NSW HEPATITIS INFOLINE

The worst thing about hep B isn’t always the virus

The worst thing about hep B isn’t always the virus

The Worst Thing About Hep B Isn’t Always The Virus

Mary, one of our Hepatitis Speakers, has written a guest blog post about her experience of living with hepatitis B.

I have lived with hep B for all of my life. Although this is a virus that can badly damage the liver, the worst thing about it has mostly been the lack of information about it and the behaviour of other people towards me when they find out I have hep B.

No one told me what I should do about having hep B

Until after a check-up for my pregnancy, I hadn’t known that I had hep B. Even then, no one told me what I should do about it, and so neither the doctor nor myself paid it much attention. I certainly didn’t know that my son should get a vaccination for hep B within 12 hours of his birth, so it was very lucky that he was not also infected.

The discrimination against my hep B status began to impact my friendships

After migrating, in 2000, to Sydney from China, a very good friend of mine offered tremendous support to help me with my settlement. Australia was such a new environment and her help was very much appreciated. But, one day, without warning, she just walked away from me when she saw me… and never spoke to me again. She instantly became like a stranger to me.

Then I realised it was because she must have known about my hep B status. She and I went to the same doctor, and I believe she found out through there. This hurt a lot, and I was very sad about the loss of our long-term friendship. After this, I never told other friends that I had hep B and, even carried my own cutlery (even though the virus cannot be passed on through a shared eating utensil!).

The health effects of hep B became too much for me

Later, I had a breakout of hep B, and my liver function tests showed that the virus might be damaging my liver. The doctor prescribed anti-viral medication, which helped to get my blood indicators back to normal. The doctor said I needed to take this treatment every day for the rest of my life, otherwise the virus would most likely become resistant to the medicine.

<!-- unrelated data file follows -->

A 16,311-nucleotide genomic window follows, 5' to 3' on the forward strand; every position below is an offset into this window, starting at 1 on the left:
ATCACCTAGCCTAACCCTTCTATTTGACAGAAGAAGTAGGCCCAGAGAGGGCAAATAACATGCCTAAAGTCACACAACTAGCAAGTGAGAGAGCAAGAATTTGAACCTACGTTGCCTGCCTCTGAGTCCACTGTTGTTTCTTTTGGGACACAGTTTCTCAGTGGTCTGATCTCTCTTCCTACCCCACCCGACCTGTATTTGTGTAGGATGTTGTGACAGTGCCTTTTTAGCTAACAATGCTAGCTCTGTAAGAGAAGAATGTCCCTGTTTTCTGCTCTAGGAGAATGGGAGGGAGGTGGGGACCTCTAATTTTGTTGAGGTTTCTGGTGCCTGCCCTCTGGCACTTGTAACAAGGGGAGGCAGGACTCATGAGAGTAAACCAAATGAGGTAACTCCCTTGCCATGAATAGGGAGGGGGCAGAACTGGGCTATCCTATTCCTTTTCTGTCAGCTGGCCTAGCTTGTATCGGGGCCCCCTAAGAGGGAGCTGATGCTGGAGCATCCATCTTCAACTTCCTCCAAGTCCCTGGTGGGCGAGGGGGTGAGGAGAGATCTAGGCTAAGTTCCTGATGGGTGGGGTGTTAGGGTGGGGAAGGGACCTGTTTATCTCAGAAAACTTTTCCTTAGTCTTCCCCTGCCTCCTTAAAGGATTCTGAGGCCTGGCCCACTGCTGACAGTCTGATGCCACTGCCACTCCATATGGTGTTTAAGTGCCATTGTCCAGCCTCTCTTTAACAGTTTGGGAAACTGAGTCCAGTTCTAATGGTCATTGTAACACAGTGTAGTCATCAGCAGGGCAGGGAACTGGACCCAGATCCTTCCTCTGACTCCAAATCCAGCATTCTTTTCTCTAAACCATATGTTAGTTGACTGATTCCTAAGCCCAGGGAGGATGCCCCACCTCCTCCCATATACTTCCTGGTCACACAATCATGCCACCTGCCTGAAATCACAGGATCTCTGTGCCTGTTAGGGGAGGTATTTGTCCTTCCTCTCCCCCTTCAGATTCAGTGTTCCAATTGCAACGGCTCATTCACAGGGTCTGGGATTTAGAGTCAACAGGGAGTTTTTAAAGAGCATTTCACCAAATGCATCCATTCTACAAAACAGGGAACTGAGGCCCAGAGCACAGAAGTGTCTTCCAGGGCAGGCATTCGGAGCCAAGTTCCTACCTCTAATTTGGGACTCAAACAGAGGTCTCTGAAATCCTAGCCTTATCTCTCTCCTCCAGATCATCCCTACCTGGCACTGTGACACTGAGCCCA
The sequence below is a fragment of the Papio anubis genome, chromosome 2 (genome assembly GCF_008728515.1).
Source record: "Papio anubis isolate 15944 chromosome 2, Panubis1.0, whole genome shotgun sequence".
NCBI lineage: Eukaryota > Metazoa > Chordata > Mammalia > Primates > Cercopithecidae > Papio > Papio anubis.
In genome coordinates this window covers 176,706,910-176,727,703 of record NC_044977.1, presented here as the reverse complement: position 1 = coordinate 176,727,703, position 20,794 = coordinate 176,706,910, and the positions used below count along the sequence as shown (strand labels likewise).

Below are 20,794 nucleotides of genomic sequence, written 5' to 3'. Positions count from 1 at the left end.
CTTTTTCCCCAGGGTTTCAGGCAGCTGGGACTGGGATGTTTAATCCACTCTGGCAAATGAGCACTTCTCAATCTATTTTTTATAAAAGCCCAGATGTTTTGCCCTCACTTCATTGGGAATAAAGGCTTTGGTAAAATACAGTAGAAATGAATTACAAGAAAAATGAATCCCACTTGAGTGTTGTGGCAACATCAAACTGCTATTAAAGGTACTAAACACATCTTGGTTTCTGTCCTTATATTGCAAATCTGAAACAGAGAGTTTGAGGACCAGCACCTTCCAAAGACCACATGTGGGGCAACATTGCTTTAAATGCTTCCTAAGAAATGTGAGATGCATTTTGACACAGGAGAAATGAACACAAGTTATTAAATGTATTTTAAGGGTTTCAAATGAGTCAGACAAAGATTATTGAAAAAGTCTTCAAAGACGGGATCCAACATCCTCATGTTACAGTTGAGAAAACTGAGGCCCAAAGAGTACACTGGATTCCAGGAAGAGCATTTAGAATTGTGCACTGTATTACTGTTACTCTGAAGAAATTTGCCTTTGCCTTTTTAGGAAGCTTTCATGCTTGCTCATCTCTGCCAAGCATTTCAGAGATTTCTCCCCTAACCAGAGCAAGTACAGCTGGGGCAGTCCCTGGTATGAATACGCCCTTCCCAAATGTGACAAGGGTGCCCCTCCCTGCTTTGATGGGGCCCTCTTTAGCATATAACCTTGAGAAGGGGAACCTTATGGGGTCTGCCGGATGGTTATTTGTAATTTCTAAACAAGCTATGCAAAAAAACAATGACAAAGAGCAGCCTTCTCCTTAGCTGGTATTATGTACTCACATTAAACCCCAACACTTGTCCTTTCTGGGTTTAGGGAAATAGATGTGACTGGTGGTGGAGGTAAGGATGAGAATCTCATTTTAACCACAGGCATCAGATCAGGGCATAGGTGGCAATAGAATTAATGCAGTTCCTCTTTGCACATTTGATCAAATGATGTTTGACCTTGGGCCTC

While I have followed the doctor’s advice, concerns over my health and the social pressures of living with hep B have had a dramatic effect on my personality. I became withdrawn and began to lose too much weight.

Joining Hepatitis NSW activities turned my life around!

Luckily, all this has now changed. I got to know Hepatitis NSW, joined in their activities with the Sydney Chinese community and even became a Hep B speaker! Having now acquired more knowledge about hepatitis, I am confident that people living with hep B can lead a long and healthy life. More so, I know that while those who have hep B should encourage people close to them to get tested, they also have the right to keep their personal health matters private.

I have shared my experience with a great number of people from different communities and a variety of backgrounds. This, along with being an active participant in dancing activities, has greatly improved my mental wellbeing. I’ve even regained that lost weight!

Published 10 September, 2020

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Hep C Diagnosis & Stigma: I Was My Own Worst Enemy

Peta, one of our Community Peer Workers, has written a guest blog post about her experience of living with and being cured of, hepatitis C.

It is likely that I had hep C for three or four years before I was diagnosed with it at the age of 21. I didn’t know much about the virus then, just that it was something you got from sharing needles and that there was a lot of stigma around it.